Maintenance is the best prevention. “Prevention is the best medicine, and if you’re taking care of your equipment it’s super key. Bikes don’t just fail. If they’re in really good working condition and you clean them at night, and you’re religious about it, bikes are kind of like cars — they’ll start talking to you if something is getting worn or getting creaky or needs to be replaced.”
A wrench that fits the hub nuts:   If your bike has quick release front and rear wheels, you don’t need this, but if you have an internal hub on the back, such as the NuVinci, a wrench that fits is a great idea.  99% of the time, this is a 15mm wrench, but you should check your bike.   A 6 inch adjustable wrench can also work, but it will be heavier, and when using an adjustable wrench, you do need to take more care to not round over the nuts.   A fixed wrench is the best choice.    Some multi-tools have a 15 mm wrench built in, but again, if you have limited hand strength, something with more leverage is a great idea.
Mini Pump:   This actually goes on the frame of your bike, as it’s a bit too big for most under-seat bags.   Coming soon, we’ll have a review from Bill of his very favorite one, but a good pump is a lifesaver.    Some people instead carry a CO2 inflator, which is faster and easier to use but does require disposable cartridges, and each time you have a flat, you’ll need at least 2 of those cartridges.  There are combined pump/inflator tools that we’ll also talk about soon.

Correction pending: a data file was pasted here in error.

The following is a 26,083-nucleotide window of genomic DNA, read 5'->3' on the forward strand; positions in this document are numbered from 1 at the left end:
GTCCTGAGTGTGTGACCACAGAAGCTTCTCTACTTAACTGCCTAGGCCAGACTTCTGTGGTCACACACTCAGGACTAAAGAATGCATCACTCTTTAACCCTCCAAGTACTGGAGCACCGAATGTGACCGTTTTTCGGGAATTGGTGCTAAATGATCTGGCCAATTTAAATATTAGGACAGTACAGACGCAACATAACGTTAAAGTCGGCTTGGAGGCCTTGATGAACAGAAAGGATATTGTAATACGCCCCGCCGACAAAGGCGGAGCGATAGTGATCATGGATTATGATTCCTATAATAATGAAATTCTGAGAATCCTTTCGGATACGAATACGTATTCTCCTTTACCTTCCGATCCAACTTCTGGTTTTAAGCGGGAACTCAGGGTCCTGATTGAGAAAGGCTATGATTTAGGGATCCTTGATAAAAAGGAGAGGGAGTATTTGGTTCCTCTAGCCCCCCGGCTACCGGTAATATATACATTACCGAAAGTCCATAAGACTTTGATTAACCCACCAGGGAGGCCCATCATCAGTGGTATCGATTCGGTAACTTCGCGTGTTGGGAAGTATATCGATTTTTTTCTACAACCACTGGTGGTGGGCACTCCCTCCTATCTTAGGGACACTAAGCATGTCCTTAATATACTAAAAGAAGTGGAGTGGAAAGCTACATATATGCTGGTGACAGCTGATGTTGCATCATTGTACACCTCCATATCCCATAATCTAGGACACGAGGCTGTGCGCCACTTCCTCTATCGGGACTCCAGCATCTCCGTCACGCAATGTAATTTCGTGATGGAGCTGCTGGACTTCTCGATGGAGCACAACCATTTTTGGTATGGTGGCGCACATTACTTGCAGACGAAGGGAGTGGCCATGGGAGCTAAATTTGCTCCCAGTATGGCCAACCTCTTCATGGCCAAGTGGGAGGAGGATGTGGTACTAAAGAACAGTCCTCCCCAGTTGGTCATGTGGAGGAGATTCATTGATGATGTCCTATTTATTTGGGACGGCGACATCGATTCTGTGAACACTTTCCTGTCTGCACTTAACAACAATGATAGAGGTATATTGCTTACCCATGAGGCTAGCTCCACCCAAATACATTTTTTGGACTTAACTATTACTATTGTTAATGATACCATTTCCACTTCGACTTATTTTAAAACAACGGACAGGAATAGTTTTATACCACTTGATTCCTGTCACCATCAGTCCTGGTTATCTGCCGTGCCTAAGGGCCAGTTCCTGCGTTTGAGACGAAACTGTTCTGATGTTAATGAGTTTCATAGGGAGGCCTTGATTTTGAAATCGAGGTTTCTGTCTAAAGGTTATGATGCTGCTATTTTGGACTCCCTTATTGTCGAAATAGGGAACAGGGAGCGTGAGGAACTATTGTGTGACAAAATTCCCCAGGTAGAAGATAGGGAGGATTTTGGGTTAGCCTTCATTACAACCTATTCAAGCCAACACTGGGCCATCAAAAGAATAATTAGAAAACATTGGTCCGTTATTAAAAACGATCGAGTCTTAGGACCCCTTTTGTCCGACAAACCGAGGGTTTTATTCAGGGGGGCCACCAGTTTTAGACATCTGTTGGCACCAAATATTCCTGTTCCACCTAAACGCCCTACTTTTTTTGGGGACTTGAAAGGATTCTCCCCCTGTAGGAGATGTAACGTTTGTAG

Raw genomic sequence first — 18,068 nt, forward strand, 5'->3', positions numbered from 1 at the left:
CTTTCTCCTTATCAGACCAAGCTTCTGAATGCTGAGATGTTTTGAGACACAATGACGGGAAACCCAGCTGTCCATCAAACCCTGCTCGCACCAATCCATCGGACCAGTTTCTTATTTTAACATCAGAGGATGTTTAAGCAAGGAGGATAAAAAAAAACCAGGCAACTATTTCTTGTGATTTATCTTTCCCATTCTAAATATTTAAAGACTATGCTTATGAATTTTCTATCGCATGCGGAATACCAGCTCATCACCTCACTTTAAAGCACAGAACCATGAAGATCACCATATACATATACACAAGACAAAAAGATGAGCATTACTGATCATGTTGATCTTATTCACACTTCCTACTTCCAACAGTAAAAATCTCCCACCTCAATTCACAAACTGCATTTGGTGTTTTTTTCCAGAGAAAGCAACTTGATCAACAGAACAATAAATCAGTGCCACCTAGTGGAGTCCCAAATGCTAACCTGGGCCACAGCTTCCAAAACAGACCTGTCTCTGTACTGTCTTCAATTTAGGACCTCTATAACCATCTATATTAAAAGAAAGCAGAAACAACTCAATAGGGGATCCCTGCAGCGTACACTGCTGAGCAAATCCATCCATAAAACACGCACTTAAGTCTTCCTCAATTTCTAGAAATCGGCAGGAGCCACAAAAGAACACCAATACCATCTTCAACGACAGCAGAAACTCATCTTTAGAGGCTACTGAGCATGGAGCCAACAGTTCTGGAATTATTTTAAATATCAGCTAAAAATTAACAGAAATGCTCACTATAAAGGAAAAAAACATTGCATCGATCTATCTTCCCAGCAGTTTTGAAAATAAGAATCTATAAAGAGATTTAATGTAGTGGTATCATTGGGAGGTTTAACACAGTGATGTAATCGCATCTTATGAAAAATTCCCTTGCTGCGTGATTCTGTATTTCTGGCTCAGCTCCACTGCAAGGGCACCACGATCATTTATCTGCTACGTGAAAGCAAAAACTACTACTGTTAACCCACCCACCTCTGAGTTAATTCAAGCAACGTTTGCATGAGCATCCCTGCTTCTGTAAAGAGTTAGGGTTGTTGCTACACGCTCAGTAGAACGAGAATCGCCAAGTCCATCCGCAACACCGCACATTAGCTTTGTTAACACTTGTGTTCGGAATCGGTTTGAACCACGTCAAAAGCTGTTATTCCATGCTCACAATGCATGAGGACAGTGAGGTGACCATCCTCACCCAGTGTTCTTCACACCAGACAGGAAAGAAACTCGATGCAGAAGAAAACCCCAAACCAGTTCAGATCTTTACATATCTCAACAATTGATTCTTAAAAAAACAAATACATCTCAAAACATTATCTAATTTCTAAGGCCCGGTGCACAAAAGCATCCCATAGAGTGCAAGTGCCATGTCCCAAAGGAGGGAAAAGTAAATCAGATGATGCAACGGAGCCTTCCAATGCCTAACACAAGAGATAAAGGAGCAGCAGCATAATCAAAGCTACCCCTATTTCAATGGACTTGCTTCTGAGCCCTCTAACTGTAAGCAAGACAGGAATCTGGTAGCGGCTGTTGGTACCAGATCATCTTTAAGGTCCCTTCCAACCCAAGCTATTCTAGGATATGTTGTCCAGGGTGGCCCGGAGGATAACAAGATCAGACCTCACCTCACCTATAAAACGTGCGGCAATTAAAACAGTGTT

The fabric attachment system is low-tech, but that seems to be helpful, as it can adapt to seat rails of different widths. One fancier option you might see on more expensive seat bags is a quick-release mount that you install under your saddle. But those have a fixed width, and therefore can fit under seats with only those exact specs. Brooks saddles, for example, are too wide for these mounts.
Good bike repair stand. I can't say "great," because it arrived with some small plastic pieces broken. These are small pieces that go between the legs and the supports for the legs to act as a sort of buffer to prevent metal to metal scraping. They are just too fragile, it seems. 3 out of 4 legs had these broken upon arrival. However, these are really only "nice" to haves, not need to haves, and they don't really detract from using the stand in any way. Once you have the stand set up, you don't worry about these at all. The main clamp holds the bike well, if you take care to balance the bike properly. The bike may tilt in the stand if you don't balance it - there is a weight limit to the clamp. I like the included tool tray, but I wish it was more adjustable in height (it is essentially fixed in one position). And the tray could be larger. Otherwise, I am quite happy with this stand. I have worked on several bikes using it, and assembled one out of the box. It makes the job of doing things like adjusting brakes and indexing derailleurs so much easier. The price of this stand is excellent considering the quality.